Penrose Library

Allen Reading Room

Penrose Library serves as a bridge between the Whitman College community – students, faculty, administration, and staff – and the information resources that promote teaching, research and learning. The library’s mission is to provide access to a diverse collection of resources to support faculty and student research and learning, and to guide students through the research process, helping them develop critical thinking skills, synthesize information, and communicate the results of intellectual inquiry.

How does Penrose Library, consistently ranked highly by the Princeton Review, accomplish this mission? The library’s digital environment, with more than 21,000 unique journal titles and 120 databases, complements its 400,000-volume print collection. Penrose is one of only a few college libraries that are open 24/7, and the facility itself was built and renovated with the idea that form follows function. Penrose's archives and special collections include 3,500 linear feet of archival and manuscript material and over 5,000 rare books. And Whitman College is a member of the Orbis Cascade Alliance, which combines the assets of academic libraries throughout the Northwest to provide free access and courier delivery of millions of volumes.

And, perhaps most cited by students – in addition to the small study rooms, computer labs, printing stations, and café – is the Allen Reading Room (pictured), which is THE SPOT to study. It’s also the home of a sacred Whitman tradition: The last person to leave the room at night inscribes a ledger, documenting his or her time spent toward an academic endeavor.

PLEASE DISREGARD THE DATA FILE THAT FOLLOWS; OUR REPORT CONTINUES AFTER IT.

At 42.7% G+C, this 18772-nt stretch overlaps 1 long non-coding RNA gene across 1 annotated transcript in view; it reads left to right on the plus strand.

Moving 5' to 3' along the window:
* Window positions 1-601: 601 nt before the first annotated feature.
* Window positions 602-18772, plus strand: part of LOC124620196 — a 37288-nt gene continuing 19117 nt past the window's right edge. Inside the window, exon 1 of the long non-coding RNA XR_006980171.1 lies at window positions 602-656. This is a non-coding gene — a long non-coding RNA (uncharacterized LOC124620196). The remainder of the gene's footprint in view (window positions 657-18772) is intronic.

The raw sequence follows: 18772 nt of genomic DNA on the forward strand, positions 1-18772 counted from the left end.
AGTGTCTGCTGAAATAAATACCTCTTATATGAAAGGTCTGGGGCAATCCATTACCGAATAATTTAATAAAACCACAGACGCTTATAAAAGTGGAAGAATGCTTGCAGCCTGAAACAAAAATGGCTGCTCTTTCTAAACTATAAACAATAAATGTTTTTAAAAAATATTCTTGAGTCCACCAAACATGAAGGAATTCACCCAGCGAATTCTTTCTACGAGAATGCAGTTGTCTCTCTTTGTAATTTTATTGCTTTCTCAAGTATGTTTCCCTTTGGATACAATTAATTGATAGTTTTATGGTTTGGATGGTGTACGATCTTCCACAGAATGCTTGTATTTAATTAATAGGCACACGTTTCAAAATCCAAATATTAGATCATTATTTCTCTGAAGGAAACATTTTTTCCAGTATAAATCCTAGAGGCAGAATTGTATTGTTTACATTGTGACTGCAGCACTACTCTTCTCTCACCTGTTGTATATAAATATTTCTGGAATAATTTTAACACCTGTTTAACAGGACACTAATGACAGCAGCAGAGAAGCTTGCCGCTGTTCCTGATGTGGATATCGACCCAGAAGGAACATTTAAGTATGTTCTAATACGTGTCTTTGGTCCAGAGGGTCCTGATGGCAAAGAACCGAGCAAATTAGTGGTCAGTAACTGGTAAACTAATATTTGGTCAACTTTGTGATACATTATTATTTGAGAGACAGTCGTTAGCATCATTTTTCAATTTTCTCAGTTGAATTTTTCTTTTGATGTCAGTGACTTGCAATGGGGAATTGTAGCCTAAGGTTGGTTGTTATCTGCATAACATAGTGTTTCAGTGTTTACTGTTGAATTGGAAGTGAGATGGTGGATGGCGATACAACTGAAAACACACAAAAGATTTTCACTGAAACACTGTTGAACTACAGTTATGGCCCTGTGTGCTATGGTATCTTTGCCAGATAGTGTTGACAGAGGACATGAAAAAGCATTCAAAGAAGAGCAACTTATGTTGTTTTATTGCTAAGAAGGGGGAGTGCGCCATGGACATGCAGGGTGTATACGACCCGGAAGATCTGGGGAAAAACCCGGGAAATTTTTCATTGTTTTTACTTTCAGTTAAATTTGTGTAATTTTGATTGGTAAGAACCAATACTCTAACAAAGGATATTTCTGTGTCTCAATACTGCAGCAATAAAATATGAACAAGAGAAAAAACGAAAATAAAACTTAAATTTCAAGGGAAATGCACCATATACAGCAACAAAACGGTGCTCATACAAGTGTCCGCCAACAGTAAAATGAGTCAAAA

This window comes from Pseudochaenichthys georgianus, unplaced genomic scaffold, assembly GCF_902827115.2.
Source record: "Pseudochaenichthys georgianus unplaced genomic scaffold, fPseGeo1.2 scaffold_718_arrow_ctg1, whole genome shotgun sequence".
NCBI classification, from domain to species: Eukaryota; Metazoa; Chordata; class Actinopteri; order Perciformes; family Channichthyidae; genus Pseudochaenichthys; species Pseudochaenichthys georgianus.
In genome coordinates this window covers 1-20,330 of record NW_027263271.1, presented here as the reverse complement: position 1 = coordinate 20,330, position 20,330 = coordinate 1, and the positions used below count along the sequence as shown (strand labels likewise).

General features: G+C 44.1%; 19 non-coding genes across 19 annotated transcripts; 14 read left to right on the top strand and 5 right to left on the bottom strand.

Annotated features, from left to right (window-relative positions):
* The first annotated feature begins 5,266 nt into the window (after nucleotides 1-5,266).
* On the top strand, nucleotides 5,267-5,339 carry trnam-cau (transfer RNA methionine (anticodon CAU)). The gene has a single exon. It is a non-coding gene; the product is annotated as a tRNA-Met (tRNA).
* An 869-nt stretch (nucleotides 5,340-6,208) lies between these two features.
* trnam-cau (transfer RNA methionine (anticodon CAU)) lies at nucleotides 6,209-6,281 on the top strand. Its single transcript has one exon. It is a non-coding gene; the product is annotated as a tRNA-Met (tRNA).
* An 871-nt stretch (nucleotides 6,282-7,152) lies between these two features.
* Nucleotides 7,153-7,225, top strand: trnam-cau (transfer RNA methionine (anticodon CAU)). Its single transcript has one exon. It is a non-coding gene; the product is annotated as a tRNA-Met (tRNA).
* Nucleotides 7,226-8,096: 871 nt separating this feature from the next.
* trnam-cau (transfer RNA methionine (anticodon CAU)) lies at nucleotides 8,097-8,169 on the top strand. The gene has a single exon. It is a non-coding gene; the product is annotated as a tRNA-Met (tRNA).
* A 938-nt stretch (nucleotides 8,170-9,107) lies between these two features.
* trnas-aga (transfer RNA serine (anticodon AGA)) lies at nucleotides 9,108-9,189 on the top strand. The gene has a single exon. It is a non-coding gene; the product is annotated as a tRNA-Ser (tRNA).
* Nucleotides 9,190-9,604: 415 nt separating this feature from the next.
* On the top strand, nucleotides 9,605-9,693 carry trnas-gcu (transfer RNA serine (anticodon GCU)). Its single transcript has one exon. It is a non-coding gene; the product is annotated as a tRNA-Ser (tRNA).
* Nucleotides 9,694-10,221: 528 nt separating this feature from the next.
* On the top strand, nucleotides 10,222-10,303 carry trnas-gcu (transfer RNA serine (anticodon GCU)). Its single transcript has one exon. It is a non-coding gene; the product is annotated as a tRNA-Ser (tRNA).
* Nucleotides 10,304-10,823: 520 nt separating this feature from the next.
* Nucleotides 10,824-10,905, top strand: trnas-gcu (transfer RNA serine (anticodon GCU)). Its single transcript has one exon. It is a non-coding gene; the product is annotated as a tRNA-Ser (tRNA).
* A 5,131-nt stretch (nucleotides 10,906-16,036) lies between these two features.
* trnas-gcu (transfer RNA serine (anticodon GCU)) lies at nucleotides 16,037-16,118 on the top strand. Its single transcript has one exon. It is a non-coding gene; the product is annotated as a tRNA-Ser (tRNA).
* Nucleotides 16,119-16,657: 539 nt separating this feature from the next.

The library staff is not to be overlooked: “We work to ensure that students can retrieve, evaluate and synthesize information, here at Whitman and in their future academic endeavors,” says Dalia Corkrum, library director. “Whitman students and faculty often are equal partners in research endeavors, and the library caters to that core emphasis. We focus on anticipating faculty and student needs.”

A key pathway toward integrating the library and the academic program is the way in which librarians work collaboratively with faculty, helping them shape assignments dealing with information literacy concepts and principles. At the heart is a focus on research skills using a problem-based approach to information literacy instruction.

“Penrose Library is far more than a stunning facility that is well-equipped with resources,” Corkrum says. “It is an educational partner; it serves to facilitate teaching, learning and research.”

Visit the Penrose Library Web site.